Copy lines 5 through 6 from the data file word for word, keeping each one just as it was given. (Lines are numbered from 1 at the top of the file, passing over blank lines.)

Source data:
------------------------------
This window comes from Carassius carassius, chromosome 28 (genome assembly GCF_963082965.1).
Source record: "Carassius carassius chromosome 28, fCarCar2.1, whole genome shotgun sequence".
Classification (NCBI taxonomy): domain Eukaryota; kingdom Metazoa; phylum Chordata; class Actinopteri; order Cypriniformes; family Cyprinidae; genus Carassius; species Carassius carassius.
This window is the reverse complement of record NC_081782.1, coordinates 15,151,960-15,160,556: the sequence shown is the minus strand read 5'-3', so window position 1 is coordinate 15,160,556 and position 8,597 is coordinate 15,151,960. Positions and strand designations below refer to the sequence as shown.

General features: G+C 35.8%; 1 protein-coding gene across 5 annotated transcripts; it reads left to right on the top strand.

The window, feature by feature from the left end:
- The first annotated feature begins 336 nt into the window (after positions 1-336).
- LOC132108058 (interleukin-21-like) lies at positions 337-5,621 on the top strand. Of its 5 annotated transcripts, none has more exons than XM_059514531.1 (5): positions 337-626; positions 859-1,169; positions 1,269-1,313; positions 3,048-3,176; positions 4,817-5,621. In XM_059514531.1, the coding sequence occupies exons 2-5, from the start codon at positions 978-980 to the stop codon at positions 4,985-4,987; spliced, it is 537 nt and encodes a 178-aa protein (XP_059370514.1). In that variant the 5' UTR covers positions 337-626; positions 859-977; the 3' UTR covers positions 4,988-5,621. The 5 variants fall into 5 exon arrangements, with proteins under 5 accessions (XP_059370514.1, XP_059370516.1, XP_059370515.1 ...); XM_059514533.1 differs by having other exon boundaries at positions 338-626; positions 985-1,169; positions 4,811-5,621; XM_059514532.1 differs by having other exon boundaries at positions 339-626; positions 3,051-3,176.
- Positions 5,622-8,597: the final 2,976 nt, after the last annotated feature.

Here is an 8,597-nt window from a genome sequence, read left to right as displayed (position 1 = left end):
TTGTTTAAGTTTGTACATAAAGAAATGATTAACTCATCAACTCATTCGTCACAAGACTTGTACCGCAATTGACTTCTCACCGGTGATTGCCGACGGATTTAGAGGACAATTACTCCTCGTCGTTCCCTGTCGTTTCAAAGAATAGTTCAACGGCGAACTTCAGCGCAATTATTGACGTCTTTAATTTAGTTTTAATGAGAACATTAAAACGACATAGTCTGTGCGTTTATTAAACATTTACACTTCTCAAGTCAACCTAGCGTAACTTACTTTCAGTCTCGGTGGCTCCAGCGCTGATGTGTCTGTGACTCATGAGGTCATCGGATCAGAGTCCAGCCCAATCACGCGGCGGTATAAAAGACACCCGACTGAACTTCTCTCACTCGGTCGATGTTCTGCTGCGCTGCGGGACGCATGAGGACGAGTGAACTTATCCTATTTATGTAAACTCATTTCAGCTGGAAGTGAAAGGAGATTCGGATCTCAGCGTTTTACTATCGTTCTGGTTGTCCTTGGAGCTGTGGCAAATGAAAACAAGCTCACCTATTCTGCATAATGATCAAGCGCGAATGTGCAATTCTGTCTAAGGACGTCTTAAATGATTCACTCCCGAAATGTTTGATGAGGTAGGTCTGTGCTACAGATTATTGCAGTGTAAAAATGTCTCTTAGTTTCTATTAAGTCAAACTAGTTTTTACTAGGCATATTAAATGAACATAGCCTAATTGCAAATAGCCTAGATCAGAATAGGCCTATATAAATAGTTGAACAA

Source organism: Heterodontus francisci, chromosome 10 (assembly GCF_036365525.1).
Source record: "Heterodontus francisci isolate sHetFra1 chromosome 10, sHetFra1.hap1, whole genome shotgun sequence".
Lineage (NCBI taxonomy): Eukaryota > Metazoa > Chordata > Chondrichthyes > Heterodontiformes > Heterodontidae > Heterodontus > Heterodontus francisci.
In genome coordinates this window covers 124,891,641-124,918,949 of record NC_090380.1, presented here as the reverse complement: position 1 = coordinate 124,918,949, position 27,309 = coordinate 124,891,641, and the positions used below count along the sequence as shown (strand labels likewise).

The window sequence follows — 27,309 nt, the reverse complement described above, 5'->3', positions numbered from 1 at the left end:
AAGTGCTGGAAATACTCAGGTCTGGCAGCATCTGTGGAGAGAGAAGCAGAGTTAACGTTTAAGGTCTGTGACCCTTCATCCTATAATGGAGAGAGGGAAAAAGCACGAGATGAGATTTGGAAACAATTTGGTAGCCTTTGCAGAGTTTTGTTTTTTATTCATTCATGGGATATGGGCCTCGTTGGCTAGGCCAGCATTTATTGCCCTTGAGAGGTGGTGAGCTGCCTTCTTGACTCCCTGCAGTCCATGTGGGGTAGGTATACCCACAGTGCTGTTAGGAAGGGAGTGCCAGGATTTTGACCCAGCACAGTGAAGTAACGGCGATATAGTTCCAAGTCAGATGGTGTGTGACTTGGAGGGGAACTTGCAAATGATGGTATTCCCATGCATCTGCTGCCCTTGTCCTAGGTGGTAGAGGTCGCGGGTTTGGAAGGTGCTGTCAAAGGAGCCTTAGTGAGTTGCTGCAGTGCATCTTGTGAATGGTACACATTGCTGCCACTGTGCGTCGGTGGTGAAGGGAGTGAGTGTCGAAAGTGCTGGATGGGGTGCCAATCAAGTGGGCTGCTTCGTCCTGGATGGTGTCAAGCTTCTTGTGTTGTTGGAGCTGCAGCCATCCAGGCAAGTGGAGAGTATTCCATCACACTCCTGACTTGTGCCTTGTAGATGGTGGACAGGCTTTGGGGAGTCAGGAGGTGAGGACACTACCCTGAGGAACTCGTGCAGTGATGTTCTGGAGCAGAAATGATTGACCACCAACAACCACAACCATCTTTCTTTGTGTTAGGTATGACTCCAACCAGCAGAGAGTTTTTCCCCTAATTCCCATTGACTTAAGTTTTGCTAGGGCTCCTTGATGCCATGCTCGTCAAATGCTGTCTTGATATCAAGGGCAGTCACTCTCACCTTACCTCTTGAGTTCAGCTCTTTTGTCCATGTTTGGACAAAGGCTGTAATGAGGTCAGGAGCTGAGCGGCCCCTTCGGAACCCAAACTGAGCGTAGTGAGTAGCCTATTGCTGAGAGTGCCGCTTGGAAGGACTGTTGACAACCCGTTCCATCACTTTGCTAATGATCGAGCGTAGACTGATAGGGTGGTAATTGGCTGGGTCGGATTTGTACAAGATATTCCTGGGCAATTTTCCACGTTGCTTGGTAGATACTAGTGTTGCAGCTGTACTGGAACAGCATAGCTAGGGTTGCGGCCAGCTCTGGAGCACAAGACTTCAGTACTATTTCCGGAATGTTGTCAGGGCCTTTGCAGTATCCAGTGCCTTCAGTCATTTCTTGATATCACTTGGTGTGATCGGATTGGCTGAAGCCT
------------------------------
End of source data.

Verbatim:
General features: G+C 35.8%; 1 protein-coding gene across 5 annotated transcripts; it reads left to right on the top strand.

The window, feature by feature from the left end: